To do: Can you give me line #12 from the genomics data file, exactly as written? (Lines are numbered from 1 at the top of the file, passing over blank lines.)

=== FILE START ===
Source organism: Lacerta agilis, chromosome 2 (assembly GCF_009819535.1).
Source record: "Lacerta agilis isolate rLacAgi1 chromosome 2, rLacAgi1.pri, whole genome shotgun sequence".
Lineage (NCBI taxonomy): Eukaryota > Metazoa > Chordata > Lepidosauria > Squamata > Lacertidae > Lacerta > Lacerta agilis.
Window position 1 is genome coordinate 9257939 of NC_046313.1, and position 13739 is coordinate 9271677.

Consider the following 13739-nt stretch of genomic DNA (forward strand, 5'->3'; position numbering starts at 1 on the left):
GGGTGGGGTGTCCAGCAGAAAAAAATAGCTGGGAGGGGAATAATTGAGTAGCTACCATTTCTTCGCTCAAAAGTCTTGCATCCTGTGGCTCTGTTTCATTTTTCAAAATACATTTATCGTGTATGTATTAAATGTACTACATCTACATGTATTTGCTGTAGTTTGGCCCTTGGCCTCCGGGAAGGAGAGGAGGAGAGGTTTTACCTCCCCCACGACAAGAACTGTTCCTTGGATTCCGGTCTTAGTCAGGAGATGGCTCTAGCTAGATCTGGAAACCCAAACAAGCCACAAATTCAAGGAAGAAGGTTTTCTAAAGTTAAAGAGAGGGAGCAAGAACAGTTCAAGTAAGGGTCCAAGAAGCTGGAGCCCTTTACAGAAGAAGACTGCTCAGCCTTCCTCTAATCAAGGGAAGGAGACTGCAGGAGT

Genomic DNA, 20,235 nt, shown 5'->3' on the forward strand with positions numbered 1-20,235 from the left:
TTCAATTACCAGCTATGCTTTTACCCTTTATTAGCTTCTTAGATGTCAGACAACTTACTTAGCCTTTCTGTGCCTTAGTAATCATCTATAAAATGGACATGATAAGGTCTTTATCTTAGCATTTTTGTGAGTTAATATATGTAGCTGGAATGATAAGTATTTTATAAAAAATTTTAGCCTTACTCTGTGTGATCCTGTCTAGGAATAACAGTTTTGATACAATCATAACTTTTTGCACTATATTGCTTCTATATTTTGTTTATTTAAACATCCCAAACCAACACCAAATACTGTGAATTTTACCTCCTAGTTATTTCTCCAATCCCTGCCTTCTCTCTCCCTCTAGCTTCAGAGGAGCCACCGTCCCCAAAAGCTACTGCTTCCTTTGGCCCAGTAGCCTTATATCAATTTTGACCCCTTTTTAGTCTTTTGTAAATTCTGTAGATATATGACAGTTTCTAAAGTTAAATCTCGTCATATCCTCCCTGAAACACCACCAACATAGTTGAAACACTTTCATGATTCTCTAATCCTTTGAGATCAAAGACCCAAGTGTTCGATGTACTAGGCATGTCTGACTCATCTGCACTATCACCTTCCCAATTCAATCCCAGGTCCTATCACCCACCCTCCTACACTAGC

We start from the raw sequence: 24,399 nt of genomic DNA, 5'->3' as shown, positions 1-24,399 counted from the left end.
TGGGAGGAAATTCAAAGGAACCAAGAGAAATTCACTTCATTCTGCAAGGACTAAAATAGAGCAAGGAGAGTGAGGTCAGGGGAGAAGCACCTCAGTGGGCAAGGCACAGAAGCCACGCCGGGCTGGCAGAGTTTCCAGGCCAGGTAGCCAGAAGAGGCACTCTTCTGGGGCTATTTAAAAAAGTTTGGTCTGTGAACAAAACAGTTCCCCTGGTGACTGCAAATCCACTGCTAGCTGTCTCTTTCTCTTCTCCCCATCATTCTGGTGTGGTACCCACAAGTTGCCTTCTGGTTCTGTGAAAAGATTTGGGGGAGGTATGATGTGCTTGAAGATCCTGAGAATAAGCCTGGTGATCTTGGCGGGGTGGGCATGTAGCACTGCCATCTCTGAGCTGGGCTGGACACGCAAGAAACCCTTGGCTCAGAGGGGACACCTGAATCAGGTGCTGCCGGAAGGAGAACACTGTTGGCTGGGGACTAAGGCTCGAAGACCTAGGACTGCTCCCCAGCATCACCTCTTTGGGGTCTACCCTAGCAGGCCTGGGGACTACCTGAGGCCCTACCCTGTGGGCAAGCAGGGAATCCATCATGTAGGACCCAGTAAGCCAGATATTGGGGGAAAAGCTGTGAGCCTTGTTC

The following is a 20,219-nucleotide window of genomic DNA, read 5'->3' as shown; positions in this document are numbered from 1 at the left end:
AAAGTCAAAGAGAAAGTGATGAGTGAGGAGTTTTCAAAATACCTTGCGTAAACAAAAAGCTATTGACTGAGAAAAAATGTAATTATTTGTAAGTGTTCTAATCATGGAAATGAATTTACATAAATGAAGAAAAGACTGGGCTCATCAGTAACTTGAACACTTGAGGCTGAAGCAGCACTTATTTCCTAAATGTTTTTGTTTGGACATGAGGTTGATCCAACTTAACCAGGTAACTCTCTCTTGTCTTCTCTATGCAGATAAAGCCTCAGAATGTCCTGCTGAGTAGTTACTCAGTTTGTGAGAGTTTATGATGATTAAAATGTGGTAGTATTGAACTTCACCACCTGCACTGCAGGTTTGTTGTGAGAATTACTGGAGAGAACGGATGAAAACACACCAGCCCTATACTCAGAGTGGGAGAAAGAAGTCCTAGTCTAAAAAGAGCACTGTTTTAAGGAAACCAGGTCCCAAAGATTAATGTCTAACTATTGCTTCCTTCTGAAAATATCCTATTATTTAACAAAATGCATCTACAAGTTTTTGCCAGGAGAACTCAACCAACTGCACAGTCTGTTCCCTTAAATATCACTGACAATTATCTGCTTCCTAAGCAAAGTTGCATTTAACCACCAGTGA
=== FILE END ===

AAAGTCAAAGAGAAAGTGATGAGTGAGGAGTTTTCAAAATACCTTGCGTAAACAAAAAGCTATTGACTGAGAAAAAATGTAATTATTTGTAAGTGTTCTAATCATGGAAATGAATTTACATAAATGAAGAAAAGACTGGGCTCATCAGTAACTTGAACACTTGAGGCTGAAGCAGCACTTATTTCCTAAATGTTTTTGTTTGGACATGAGGTTGATCCAACTTAACCAGGTAACTCTCTCTTGTCTTCTCTATGCAGATAAAGCCTCAGAATGTCCTGCTGAGTAGTTACTCAGTTTGTGAGAGTTTATGATGATTAAAATGTGGTAGTATTGAACTTCACCACCTGCACTGCAGGTTTGTTGTGAGAATTACTGGAGAGAACGGATGAAAACACACCAGCCCTATACTCAGAGTGGGAGAAAGAAGTCCTAGTCTAAAAAGAGCACTGTTTTAAGGAAACCAGGTCCCAAAGATTAATGTCTAACTATTGCTTCCTTCTGAAAATATCCTATTATTTAACAAAATGCATCTACAAGTTTTTGCCAGGAGAACTCAACCAACTGCACAGTCTGTTCCCTTAAATATCACTGACAATTATCTGCTTCCTAAGCAAAGTTGCATTTAACCACCAGTGA